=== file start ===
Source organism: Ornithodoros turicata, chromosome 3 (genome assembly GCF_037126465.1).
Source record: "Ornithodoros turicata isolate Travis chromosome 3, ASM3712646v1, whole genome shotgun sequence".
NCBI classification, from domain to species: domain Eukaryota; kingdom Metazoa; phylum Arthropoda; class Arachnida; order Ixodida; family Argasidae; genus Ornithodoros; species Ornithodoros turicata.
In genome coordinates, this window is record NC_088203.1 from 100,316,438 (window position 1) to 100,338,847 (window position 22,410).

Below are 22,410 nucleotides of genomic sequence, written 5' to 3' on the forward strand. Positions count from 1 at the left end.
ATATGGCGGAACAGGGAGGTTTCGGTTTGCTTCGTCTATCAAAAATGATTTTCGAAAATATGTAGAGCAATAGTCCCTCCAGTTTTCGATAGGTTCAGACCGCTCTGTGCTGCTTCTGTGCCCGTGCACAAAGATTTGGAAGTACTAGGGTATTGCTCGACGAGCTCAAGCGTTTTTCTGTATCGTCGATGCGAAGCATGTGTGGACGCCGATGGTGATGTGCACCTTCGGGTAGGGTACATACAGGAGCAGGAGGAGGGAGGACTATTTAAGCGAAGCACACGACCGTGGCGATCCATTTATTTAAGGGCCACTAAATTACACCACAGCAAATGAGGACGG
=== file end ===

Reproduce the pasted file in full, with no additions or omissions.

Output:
Source organism: Ornithodoros turicata, chromosome 3 (genome assembly GCF_037126465.1).
Source record: "Ornithodoros turicata isolate Travis chromosome 3, ASM3712646v1, whole genome shotgun sequence".
NCBI classification, from domain to species: domain Eukaryota; kingdom Metazoa; phylum Arthropoda; class Arachnida; order Ixodida; family Argasidae; genus Ornithodoros; species Ornithodoros turicata.
In genome coordinates, this window is record NC_088203.1 from 100,316,438 (window position 1) to 100,338,847 (window position 22,410).

Below are 22,410 nucleotides of genomic sequence, written 5' to 3' on the forward strand. Positions count from 1 at the left end.
ATATGGCGGAACAGGGAGGTTTCGGTTTGCTTCGTCTATCAAAAATGATTTTCGAAAATATGTAGAGCAATAGTCCCTCCAGTTTTCGATAGGTTCAGACCGCTCTGTGCTGCTTCTGTGCCCGTGCACAAAGATTTGGAAGTACTAGGGTATTGCTCGACGAGCTCAAGCGTTTTTCTGTATCGTCGATGCGAAGCATGTGTGGACGCCGATGGTGATGTGCACCTTCGGGTAGGGTACATACAGGAGCAGGAGGAGGGAGGACTATTTAAGCGAAGCACACGACCGTGGCGATCCATTTATTTAAGGGCCACTAAATTACACCACAGCAAATGAGGACGG